New York Fashion Week: The 4 standout moments that made this fashion week matter
What comes down the runway during New York Fashion Week is only part of the story. Where and how designers decide to present their collections are a big part of a label’s seasonal marketing and branding strategy. Serving up a surprise performance (as Michael Kors did last season when Barry Manilow sang the runway to a close) or presenting your collection in a never-been-done-before venue (as Christian Siriano did — also last season — when he showed his collection at the Top of the Rock, as in the upper floors of Rockefeller Center) has become more important in the Instagram-or-it-didn’t-happen era. Here are several of the novel locales, buzziest moments and notable shows that helped make this a most memorable New York Fashion Week.
Janelle Monáe rocks Ralph’s Club
To present his eveningwear-heavy see-now, buy-now collection on Sept. 7, Ralph Lauren transformed the former Bank of New York Building at 48 Wall St. into an Art Deco-style “Ralph’s Club” and spared no detail, from the branded awning over the front door to the black-and-white RL matchbooks sitting on the bar. However, it was the spirited after-dinner, after-show musical performance that made an indelible impression.
Janelle Monáe, who was clad in a tuxedo-inspired ensemble that paired a skirt with a sleeveless, backless tux shirt, started out mellow enough, singing from the stage backed by a 12-piece band. But within a few minutes she’d bolted into the audience, where she energetically leaped onto tables (including the one occupied by Cate Blanchett and Henry Golding), splashed Champagne and tossed potato chips in the air and then crawled across the floor back to the stage, where she kicked her shoes into the crowd and wiggled her toes in the air — singing the entire time.
Tommy X Zendaya “Live at the Apollo!”
Tommy Hilfiger chose Harlem’s Apollo Theater (well, technically the space behind the historic venue) as the place to present the label’s latest collaborative see-now, buy-now collection on Sept. 8 with Zendaya, which included a convertible Cadillac (New York state vanity plate: THZ APOLLO) full of musicians and singers crooning from a faux brownstone stoop. No matter that pieces from the ’70s-flavored collection — tailored blazers, wide-legged trousers and wrap skirts heavy on reptile prints, polka dots and houndstooth checks — had already been unveiled online a dozen days before, this snapshot of a retro street that never was was the sizzle that would sell the steak — and beam it out on livestream all around the globe.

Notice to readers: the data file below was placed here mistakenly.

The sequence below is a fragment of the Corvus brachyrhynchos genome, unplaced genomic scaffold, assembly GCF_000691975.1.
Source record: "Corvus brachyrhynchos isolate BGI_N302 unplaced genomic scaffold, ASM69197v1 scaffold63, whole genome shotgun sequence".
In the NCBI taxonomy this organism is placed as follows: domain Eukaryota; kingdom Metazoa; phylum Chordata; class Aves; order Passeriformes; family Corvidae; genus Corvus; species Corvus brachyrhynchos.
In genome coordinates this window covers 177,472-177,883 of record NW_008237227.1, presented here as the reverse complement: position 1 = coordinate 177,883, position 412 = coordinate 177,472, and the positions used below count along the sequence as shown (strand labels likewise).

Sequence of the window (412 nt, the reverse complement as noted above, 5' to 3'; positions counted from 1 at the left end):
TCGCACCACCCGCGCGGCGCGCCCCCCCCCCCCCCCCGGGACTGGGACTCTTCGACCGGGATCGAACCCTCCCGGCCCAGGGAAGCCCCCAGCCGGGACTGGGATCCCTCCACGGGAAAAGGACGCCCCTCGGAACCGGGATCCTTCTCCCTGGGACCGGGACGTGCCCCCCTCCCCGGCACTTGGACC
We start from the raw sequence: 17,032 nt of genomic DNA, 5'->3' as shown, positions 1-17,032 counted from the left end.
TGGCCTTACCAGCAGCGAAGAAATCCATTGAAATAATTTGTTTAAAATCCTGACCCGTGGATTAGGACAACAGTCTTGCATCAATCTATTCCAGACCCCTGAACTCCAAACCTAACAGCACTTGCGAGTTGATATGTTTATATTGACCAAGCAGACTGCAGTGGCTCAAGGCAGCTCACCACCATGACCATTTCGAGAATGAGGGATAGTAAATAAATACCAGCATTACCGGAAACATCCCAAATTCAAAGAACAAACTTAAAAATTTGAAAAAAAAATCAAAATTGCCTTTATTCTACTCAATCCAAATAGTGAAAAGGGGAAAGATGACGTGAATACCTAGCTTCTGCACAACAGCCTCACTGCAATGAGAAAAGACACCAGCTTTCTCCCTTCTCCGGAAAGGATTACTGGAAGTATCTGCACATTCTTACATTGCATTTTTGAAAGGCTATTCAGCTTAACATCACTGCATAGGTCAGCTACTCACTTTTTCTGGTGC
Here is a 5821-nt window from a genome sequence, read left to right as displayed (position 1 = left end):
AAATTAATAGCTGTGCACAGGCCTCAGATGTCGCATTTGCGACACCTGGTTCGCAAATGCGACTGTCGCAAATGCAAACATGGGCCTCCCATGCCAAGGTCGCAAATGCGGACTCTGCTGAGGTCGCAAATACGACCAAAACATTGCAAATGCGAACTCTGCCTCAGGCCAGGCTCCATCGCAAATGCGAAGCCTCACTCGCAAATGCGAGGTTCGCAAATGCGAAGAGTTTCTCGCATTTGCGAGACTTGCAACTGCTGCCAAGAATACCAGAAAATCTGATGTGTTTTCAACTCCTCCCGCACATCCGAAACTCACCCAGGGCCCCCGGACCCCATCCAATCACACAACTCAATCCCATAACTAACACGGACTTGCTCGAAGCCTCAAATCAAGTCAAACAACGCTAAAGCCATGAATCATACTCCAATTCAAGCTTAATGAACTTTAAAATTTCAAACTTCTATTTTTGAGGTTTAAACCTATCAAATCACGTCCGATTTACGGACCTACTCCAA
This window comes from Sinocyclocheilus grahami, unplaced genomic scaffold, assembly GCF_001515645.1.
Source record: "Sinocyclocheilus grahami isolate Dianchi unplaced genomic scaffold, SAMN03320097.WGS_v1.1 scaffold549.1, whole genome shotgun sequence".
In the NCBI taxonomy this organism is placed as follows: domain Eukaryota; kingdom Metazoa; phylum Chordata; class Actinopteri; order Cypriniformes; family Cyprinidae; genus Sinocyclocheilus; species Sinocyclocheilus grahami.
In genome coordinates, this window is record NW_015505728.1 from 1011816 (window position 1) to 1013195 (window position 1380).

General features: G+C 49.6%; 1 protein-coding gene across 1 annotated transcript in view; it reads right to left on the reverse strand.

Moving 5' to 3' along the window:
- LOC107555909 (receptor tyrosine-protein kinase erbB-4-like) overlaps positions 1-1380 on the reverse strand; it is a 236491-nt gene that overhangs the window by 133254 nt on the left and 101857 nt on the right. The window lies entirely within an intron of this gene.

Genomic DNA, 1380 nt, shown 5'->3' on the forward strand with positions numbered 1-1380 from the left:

The trend takeaways from New York Fashion Week all add up to one thing: a sense of optimism.
Pyer Moss pays homage to Sister Rosetta Tharpe
Creative director Kerby Jean-Raymond chose another legendary concert hall — Kings Theatre in the Flatbush, Brooklyn, neighborhood where he grew up — as the place to show his most recent collection on Sept. 8. However, it wasn’t the venue that made this show one of the highlights of New York Fashion Week calendar but rather the inspiration — early rock ’n’ roll pioneer Sister Rosetta Tharpe, a black woman who despite influencing the likes of Johnny Cash, Elvis Presley and Jerry Lee Lewis has almost zero name recognition today.
To that end, music was a recurring motif on the clothes. Think guitar-shaped leather purses, piping tracing the sinuous outline of pianos across silk tops and suits, and scenes from Tharpe’s life created by artist Richard Phillips. Making the show all the more memorable was the music that accompanied it — songs from “Proud Mary” to Cardi B’s “Money” joyously belted out by the Pyer Moss Tabernacle Drip Choir Drenched in the Blood. By the time the final footfalls had faded from the runway, it was clear that who Tharpe was — and the important contributions she made to American pop culture — wouldn’t soon be forgotten.
Tom Ford goes underground
A designer deciding to stage a runway show in a gritty urban locale is hardly novel. However, when it’s Tom Ford whose collections are routinely exercises in more-is-more glamour luxe, and that venue is the platform of a mothballed subway station in Nolita, it makes for a standout moment. The designer credited a 1965 photo of Andy Warhol and Edie Sedgwick posing in a manhole as the inspirational starting point for a decidedly dialed-down spring and summer 2020 collection — as well as the subterranean venue. The juxtaposition of glamour and grit would have made for a memorable show alone, but watching celebrities such as Russell Westbrook, Miley Cyrus and Ansel Elgort descend into the dimly lighted space on Sept. 9 to wait for the Tom Ford fashion train to pull out of the station made it one of the week’s highlights.
Get Group Therapy
Life is stressful. Our weekly mental wellness newsletter can help.
You may occasionally receive promotional content from the Los Angeles Times.